I *hoped* that they’d be right and there’d be 50+ SNP MPs returned but last night was awesome and so so so close to 59/59. If Neil Hay, the SNP candidate for Edinburgh South hadn’t been an idiot during the campaign then it could have been a complete wipe out for Scottish Labour. Only a total of 1617 votes kept both David Mundell and Alasdair Carmichael above the yellow tsunami.

    So close.

    The polls in England might have been out but the Scottish ones were remarkably accurate.

  44. I think the key for Labour moving forward is to pick a leader who wasn’t part of the New Labour government (Burnham, Cooper), and isn’t continuity New Labour (Umunna). They need a fresh start.

  45. It does look quite bleak for Labour doesn’t it? Their “Scottish problem” is a potential stick the Conservatives can use to beat them with next time, unless there is some serious constitutional reform (devomax or independence) which I’m none too convinced will happen now.

    Then there’s the boundary changes, also there’s the possibility of another go at fewer MP’s.

    It’s kind of funny with all this talk of legitimate governments pre-election, and now it’s about the low % support of the winner.

  46. 24% swing LAB->SNP, you don’t see that every day. More than twice the UK swing in 1997.

    1 seat left LD, LAB & CON.

    I wonder who wants to lead the “opposition” up there?

  47. Survation response to why they got it wrong

    http://survation.com/snatching-defeat-from-the-jaws-of-victory/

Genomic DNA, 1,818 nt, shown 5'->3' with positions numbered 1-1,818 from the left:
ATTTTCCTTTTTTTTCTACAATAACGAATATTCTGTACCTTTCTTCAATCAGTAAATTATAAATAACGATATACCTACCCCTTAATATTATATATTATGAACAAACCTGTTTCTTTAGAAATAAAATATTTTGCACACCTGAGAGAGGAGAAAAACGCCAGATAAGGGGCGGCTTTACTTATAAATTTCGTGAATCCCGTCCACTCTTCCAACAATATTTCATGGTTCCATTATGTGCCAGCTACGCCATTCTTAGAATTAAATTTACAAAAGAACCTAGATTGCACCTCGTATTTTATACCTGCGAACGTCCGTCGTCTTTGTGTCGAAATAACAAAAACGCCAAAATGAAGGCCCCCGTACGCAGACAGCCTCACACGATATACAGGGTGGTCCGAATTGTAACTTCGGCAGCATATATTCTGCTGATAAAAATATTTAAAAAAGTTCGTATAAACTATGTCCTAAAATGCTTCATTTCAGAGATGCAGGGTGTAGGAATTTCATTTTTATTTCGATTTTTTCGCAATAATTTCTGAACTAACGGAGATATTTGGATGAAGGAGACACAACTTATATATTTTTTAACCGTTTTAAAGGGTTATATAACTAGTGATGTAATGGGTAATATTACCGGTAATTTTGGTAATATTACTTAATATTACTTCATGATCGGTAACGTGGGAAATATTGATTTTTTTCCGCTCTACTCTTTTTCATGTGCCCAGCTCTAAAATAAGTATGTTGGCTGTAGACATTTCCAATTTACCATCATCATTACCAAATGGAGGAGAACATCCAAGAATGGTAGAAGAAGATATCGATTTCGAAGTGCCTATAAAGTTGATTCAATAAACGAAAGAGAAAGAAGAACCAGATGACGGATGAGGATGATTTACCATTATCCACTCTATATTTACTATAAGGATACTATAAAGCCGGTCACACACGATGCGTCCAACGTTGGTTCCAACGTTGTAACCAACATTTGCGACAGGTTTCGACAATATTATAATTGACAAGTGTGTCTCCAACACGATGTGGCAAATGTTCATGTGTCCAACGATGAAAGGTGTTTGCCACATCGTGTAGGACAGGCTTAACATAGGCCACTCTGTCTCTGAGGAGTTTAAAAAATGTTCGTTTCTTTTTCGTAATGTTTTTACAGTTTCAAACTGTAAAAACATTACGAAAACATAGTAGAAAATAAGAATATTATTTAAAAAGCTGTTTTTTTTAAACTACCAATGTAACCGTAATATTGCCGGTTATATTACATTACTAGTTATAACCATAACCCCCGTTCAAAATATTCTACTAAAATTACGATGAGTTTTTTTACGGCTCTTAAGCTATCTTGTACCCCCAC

Paraphrasing….We got it right, but published the results from the wrong question because it was out of line with the other pollsters.

    So the answer is to make sure you ask the question using lots of different methodologies, then when you get it wrong you find the method that matches the results and declare victory? Or am I being too cynical?

  48. Result likely to be based upon seats left:-

    Con – 331
    Lab – 231
    Snp – 56
    Ld – 8
    Dup – 8
    Other – 16

  49. Does anyone have any views on whether the wide variety of party performance in the different constituencies may have been a factor in the polls getting it so wrong? For instance in Chesterfield Labour went from a majority of not much more than a 100 to 13,000, while in Amber Valley – just down the road and a key marginal – they polled fewer votes than in 2010. There was also a huge diparity in turn out across the country, with less than 50% bothering to vote in Stoke on Trent Central (Tristam Hunt’s seat)

  50. ToH – you the man.

    CL – the LDs did look a bit high.

    RaF- I am a scooter.

    Dave M – Stockton South Shocking, example we knocked up a older women at 1800 who had been given a lift to the poll 1230, not market up.

    Sounds odd but I felt worse last time as we came closer, the best ground war ever would have not taken the seat this time.

1 38 39 40 41 42 44